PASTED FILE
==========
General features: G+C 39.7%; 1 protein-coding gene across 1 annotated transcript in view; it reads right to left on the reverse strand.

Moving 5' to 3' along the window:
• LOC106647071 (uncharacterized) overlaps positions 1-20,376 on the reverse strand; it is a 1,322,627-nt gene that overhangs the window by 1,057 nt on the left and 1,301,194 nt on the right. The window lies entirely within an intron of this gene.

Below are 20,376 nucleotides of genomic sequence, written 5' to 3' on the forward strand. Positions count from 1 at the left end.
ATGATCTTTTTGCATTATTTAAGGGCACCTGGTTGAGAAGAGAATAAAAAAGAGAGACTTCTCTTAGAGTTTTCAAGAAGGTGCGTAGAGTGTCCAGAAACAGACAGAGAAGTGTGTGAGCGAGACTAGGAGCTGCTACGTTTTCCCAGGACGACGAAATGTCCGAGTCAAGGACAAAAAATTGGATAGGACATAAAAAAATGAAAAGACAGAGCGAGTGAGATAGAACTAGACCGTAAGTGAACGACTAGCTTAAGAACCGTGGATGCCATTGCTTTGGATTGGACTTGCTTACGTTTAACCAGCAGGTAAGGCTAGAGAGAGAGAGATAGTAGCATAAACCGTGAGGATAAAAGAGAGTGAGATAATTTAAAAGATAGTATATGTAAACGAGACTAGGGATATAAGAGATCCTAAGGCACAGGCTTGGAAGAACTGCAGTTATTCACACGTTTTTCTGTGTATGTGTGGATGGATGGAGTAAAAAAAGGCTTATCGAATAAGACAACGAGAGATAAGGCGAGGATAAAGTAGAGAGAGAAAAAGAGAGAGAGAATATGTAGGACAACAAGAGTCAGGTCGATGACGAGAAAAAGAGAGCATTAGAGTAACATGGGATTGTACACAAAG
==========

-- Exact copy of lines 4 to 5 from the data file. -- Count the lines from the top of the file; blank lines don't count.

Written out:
Below are 20,376 nucleotides of genomic sequence, written 5' to 3' on the forward strand. Positions count from 1 at the left end.
ATGATCTTTTTGCATTATTTAAGGGCACCTGGTTGAGAAGAGAATAAAAAAGAGAGACTTCTCTTAGAGTTTTCAAGAAGGTGCGTAGAGTGTCCAGAAACAGACAGAGAAGTGTGTGAGCGAGACTAGGAGCTGCTACGTTTTCCCAGGACGACGAAATGTCCGAGTCAAGGACAAAAAATTGGATAGGACATAAAAAAATGAAAAGACAGAGCGAGTGAGATAGAACTAGACCGTAAGTGAACGACTAGCTTAAGAACCGTGGATGCCATTGCTTTGGATTGGACTTGCTTACGTTTAACCAGCAGGTAAGGCTAGAGAGAGAGAGATAGTAGCATAAACCGTGAGGATAAAAGAGAGTGAGATAATTTAAAAGATAGTATATGTAAACGAGACTAGGGATATAAGAGATCCTAAGGCACAGGCTTGGAAGAACTGCAGTTATTCACACGTTTTTCTGTGTATGTGTGGATGGATGGAGTAAAAAAAGGCTTATCGAATAAGACAACGAGAGATAAGGCGAGGATAAAGTAGAGAGAGAAAAAGAGAGAGAGAATATGTAGGACAACAAGAGTCAGGTCGATGACGAGAAAAAGAGAGCATTAGAGTAACATGGGATTGTACACAAAG